Religion, Business & Human Rights : developing an understanding of the religious phenomenon

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On September 6, the Vietnam Committee on Human Rights — a long-standing partner of the AEDH — organised a conference on “Religion, Business & Human Rights,” at the European Parliament. This conference was met with substantial interest.

Vietnam and the European Union are to sign a free-trade agreement whose impact on human rights is neither the European Commission nor Vietnam’s biggest priority. Vietnam is intensifying its crackdown on civil society to the point of absurdity. This summer, bloggers and human rights defenders have been severely condemned — up to 10 years’ imprisonment — or arrested on charges of subversion.

When comparing economic liberalisation and human rights, the first idea that comes to mind is a big corporation violating workers’ rights or polluting the environment. However, some large corporations have disassociated themselves from the Trump Administration and its accommodating attitude towards white supremacists, showing a different side of the business world, a side in which corporations promote human rights.  

This was the approach taken by the “Religion, Business & Human Rights” Conference organised at the European Parliament in Brussels by the Vietnam Committee on Human Rights and EPRID (The European Platform on Religious Intolerance and Discrimination) on September 6, 2017. The Conference was chaired by MEP Ramon Tremosa i Balcells (ALDE) and attended by a great diversity of speakers: Dr Ján Figel, the Special Envoy on the Promotion of Freedom of Religion or Belief outside the EU, Merete Bild from the European External Action Service, Dr Brian J. Grim, President of the Religious Freedom & Business Foundation (USA), Prof. Michael Wakelin of the University of Cambridge, Amarjit Singh, Partner at Ernst & Young LLP (UK), and Penelope Faulker, Vice-President of VCHR. Freedom of religion is critical in an ever-increasingly religious world (according to the Pew Research Center, 84% of the world’s population has some religious affiliation).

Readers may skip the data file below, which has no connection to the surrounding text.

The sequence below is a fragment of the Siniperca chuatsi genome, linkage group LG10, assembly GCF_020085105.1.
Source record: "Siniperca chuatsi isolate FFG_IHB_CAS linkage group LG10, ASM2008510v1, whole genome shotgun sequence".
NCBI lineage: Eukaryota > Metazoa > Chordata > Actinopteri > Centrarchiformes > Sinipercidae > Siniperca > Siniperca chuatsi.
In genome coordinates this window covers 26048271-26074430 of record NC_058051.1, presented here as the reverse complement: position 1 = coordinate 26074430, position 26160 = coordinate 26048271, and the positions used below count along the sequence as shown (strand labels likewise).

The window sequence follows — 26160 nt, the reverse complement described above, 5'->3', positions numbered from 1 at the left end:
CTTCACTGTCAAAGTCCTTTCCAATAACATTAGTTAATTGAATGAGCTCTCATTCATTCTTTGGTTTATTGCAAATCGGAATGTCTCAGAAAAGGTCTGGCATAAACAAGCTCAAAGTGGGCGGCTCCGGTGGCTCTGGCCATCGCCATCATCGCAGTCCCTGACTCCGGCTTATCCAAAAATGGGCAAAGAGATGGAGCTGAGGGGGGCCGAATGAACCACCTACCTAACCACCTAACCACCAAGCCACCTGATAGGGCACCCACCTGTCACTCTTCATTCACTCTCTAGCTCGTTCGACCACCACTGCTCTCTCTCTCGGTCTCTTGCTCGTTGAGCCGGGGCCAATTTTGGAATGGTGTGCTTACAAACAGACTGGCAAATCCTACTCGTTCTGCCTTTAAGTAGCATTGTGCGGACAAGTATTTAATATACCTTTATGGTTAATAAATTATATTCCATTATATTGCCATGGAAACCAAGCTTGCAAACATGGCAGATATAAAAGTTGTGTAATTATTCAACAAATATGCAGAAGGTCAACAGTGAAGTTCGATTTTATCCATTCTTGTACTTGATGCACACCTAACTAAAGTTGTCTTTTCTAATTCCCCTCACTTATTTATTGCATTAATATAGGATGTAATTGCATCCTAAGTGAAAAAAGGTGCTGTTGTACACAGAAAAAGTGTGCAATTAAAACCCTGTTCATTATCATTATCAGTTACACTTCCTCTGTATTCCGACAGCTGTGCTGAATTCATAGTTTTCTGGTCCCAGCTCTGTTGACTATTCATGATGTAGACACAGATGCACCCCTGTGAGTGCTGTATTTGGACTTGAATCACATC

Nevertheless, the issue of religious discrimination in businesses is new and is still overlooked. In the secular and postmodern Western World, the idea of practising faith has been lost. As a result, believers are often ignored or even rejected, if it is that they are not equated to being fanatics. This misunderstanding is unfortunate when dealing with cultures where religion is regarded differently than it is in the Western World. In Vietnam for instance, religion is a commitment and a way of life, and Vietnamese Buddhism is a true movement for social justice and, in today’s world, for human rights and democracy.   Contrary to popular belief, businesses should be concerned about religious freedom. If employees feel accepted in all aspects of their diversity (including their religious beliefs), they will be more productive and loyal, and consumers will likewise be more inclined to choose the businesses that are most respectful of their beliefs. However, businesses still have to implement a thoughtful policy on religion and have an understanding of religious practice. It is certainly not a matter of spreading faith but of including people from various religious backgrounds in the best possible way. It is therefore essential to develop a true knowledge of religious practice and open-mindedness. To achieve this, it is crucial to foster dialogue between businesses and civil society. This was the intended purpose of the Conference organised on September 6.

Vo Tran Nhat (Comité Vietnam pour la défense des Droits de l'Homme)



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